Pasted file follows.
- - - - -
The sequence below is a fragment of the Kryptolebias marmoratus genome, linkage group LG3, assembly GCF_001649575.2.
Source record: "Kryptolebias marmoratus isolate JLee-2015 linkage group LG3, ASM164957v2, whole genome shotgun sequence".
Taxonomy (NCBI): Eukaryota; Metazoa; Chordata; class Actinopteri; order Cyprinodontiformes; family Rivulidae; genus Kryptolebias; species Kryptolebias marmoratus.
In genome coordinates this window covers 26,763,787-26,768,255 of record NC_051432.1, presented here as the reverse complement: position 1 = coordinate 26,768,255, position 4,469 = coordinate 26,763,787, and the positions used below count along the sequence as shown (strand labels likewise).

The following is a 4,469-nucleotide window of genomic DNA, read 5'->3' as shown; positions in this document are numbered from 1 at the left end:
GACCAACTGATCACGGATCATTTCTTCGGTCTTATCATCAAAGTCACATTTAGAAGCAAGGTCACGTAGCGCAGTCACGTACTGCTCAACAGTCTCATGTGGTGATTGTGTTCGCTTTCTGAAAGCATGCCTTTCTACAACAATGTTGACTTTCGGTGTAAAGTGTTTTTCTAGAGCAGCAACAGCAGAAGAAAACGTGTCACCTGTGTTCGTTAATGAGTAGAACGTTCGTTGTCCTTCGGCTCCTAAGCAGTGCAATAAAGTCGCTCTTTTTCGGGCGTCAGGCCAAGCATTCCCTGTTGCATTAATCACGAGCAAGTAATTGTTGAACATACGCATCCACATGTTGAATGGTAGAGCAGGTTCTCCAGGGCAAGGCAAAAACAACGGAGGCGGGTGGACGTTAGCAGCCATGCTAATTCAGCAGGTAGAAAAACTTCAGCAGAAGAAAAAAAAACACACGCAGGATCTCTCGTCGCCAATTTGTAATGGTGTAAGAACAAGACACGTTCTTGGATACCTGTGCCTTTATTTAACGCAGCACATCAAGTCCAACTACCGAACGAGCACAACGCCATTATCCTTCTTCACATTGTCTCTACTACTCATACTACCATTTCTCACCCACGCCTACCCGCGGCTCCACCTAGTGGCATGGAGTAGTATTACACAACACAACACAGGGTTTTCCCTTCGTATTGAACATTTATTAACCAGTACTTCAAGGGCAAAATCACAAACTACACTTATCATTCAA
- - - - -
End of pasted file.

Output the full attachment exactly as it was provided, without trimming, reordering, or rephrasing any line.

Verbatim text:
The sequence below is a fragment of the Kryptolebias marmoratus genome, linkage group LG3, assembly GCF_001649575.2.
Source record: "Kryptolebias marmoratus isolate JLee-2015 linkage group LG3, ASM164957v2, whole genome shotgun sequence".
Taxonomy (NCBI): Eukaryota; Metazoa; Chordata; class Actinopteri; order Cyprinodontiformes; family Rivulidae; genus Kryptolebias; species Kryptolebias marmoratus.
In genome coordinates this window covers 26,763,787-26,768,255 of record NC_051432.1, presented here as the reverse complement: position 1 = coordinate 26,768,255, position 4,469 = coordinate 26,763,787, and the positions used below count along the sequence as shown (strand labels likewise).

The following is a 4,469-nucleotide window of genomic DNA, read 5'->3' as shown; positions in this document are numbered from 1 at the left end:
GACCAACTGATCACGGATCATTTCTTCGGTCTTATCATCAAAGTCACATTTAGAAGCAAGGTCACGTAGCGCAGTCACGTACTGCTCAACAGTCTCATGTGGTGATTGTGTTCGCTTTCTGAAAGCATGCCTTTCTACAACAATGTTGACTTTCGGTGTAAAGTGTTTTTCTAGAGCAGCAACAGCAGAAGAAAACGTGTCACCTGTGTTCGTTAATGAGTAGAACGTTCGTTGTCCTTCGGCTCCTAAGCAGTGCAATAAAGTCGCTCTTTTTCGGGCGTCAGGCCAAGCATTCCCTGTTGCATTAATCACGAGCAAGTAATTGTTGAACATACGCATCCACATGTTGAATGGTAGAGCAGGTTCTCCAGGGCAAGGCAAAAACAACGGAGGCGGGTGGACGTTAGCAGCCATGCTAATTCAGCAGGTAGAAAAACTTCAGCAGAAGAAAAAAAAACACACGCAGGATCTCTCGTCGCCAATTTGTAATGGTGTAAGAACAAGACACGTTCTTGGATACCTGTGCCTTTATTTAACGCAGCACATCAAGTCCAACTACCGAACGAGCACAACGCCATTATCCTTCTTCACATTGTCTCTACTACTCATACTACCATTTCTCACCCACGCCTACCCGCGGCTCCACCTAGTGGCATGGAGTAGTATTACACAACACAACACAGGGTTTTCCCTTCGTATTGAACATTTATTAACCAGTACTTCAAGGGCAAAATCACAAACTACACTTATCATTCAA